4 Airplane Safety Tips You Won't Learn From the Demo
Why putting your oxygen mask on first is not a selfish act and more
Ladies and gentlemen, if we could have your attention please: No matter how frequently you fly, it’s always a smart idea to tune in to the pre-flight safety demonstration or video on an airplane. According to the National Transportation Safety Board, nearly 70 percent of passengers don’t — one reason airlines have been getting so creative about presenting safety information. Just try to look away from Virgin Airline's innovative "Safety Dance":
Even if you’re positive you know how to work the buckle on your seat belt, it never hurts to be reminded. But the demos don’t tell you everything. Here are some insider tips from experts.
“Please take a few moments to locate your
nearest exit. In some cases, your nearest exit may be behind you.”
You've heard these words many times, but in fact you should note where all the exits are, just in case the nearest one doesn't turn out to useable an emergency. According to the Flight Safety Foundation, “a panicked person
does not seek a range of solutions, such as searching for alternate exits,” so better to identify all the escape routes before take-off than
to trust yourself to find the best one in the midst of chaos. Though most aviation safety experts say there are no "safer" seats, a
2012 test crash study conducted by the Discovery Channel (for it's "Curiosity" series) found "sitting within five rows of an exit gave passengers the best odds" of survival.
Related: How to Survive a Plane Crash
“In the event of an
emergency, please assume the bracing position.”
Airlines don't usually say this anymore, they just refer you to the safety card in your seat-back pocket. The illustration will tell you to lean forward with your hands on top of your head, elbows against your thighs and feet flat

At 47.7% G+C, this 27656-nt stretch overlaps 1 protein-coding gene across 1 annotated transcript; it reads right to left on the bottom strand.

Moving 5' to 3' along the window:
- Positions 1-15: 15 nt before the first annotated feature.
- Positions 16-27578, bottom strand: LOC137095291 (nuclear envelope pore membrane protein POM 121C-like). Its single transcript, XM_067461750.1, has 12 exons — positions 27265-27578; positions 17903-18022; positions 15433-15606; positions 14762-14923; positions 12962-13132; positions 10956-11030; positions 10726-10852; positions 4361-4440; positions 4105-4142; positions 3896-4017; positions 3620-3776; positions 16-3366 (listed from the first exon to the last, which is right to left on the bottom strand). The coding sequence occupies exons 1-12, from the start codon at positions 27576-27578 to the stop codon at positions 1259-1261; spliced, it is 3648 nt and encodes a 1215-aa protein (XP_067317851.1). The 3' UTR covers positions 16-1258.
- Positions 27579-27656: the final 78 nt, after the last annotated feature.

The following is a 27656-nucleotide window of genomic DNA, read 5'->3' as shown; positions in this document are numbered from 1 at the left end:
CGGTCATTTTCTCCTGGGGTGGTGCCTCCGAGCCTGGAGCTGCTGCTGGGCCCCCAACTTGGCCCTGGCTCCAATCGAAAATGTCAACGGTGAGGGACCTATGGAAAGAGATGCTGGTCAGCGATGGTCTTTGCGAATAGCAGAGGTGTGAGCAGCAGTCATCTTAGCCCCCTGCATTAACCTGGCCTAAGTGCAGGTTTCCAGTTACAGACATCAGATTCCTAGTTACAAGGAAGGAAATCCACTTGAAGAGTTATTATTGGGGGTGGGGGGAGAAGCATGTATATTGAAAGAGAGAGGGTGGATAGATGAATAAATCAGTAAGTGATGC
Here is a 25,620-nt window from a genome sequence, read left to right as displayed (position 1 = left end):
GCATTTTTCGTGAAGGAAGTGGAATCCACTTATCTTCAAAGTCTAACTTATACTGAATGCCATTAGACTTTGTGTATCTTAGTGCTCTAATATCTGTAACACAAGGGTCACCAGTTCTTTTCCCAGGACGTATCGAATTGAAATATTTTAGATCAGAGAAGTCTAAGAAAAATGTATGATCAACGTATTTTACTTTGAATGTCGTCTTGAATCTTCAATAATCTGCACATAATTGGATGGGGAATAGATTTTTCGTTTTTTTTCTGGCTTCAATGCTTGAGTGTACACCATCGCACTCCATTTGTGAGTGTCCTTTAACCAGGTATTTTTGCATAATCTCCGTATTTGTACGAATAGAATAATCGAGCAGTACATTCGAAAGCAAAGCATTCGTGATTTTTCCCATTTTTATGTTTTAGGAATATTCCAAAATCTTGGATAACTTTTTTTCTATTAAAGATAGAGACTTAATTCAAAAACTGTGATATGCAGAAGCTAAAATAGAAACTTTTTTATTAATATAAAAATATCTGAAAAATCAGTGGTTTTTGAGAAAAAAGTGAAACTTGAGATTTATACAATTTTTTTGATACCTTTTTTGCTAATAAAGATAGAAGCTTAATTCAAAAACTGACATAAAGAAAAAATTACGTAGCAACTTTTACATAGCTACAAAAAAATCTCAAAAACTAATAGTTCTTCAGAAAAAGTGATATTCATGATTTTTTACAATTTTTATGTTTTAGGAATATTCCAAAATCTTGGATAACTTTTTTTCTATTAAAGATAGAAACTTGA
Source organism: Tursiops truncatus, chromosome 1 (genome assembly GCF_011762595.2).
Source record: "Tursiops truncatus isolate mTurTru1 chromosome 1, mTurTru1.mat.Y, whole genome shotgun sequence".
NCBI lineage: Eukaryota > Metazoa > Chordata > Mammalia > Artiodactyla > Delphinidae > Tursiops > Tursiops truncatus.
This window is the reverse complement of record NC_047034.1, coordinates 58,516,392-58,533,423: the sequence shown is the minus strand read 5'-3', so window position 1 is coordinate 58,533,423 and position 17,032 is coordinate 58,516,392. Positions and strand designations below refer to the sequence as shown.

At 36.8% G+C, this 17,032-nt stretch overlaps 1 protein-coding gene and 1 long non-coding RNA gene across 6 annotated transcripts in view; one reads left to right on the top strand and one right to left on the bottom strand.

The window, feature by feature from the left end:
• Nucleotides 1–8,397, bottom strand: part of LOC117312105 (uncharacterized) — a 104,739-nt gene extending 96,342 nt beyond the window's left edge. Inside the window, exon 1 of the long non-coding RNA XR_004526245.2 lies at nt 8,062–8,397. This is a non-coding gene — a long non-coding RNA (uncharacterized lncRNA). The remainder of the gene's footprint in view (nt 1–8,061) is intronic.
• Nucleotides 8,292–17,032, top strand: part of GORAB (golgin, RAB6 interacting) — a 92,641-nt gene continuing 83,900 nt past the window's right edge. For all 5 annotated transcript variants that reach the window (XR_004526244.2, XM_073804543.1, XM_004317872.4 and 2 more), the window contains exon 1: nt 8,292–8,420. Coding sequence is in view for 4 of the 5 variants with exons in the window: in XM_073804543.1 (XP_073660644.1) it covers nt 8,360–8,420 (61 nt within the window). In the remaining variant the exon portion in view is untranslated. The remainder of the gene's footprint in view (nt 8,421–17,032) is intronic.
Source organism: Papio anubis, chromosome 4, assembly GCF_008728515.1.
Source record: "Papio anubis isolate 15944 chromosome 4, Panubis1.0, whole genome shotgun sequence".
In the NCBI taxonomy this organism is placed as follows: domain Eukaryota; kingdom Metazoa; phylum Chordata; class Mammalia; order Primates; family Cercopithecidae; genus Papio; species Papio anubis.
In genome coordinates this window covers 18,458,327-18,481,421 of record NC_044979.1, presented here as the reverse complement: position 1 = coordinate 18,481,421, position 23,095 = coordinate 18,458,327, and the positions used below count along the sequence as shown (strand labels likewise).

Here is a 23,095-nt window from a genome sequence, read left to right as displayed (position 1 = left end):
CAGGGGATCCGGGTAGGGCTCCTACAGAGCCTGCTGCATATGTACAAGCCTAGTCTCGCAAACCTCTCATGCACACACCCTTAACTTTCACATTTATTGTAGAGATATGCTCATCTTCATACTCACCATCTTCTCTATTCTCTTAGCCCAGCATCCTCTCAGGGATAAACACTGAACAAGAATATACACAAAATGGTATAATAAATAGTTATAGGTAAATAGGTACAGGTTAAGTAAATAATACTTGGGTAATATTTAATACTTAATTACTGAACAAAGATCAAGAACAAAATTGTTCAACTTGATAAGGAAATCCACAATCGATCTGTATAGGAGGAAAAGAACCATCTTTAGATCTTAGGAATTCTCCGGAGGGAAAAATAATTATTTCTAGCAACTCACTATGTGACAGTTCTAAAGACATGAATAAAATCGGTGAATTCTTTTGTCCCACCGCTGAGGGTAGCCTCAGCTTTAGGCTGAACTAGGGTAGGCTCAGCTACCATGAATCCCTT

on the floor. But there's more to it than that. Airfarewatchdog.com points out that if you look carefully you’ll see that your fingers shouldn’t be locked together. One hand should be
on top of the other. Also, the hand on
top should be your non-dominant one. That way if something falls on you, your
stronger hand will be protected. Also, advises the Federal Aviation Administration, while in the bracing position your seat belt should be as low and tight as possible.
"A life vest is located under your seat or between the armrests." Or is it? Be sure to check if you'll be flying over water. People have been known to steal the life vests from planes, like this guy who swiped a couple to use as prank gifts and got caught. Stealing life vests from planes typically is a punishable offense.
“If you’re traveling with a child or someone who requires assistance, secure your [oxygen] mask first, and then assist the other person.” You'll hear this in every pre-flight safety talk, but you won't be told why it's important. In case you're a parent who thinks, "Heck no, I'm going to take care of my kids first," know this: When the oxygen levels inside a plane drop, you may begin to feel the effects of hypoxia — faster breathing, dizziness, headache, sweating — within seconds. According to the Aircraft Owners and Pilots Association, the scariest of hypoxia symptoms is a feeling of euphoria that can cause you to think you’re safer than you — and your 5-year-old son or 85-year-old grandmother — really are.
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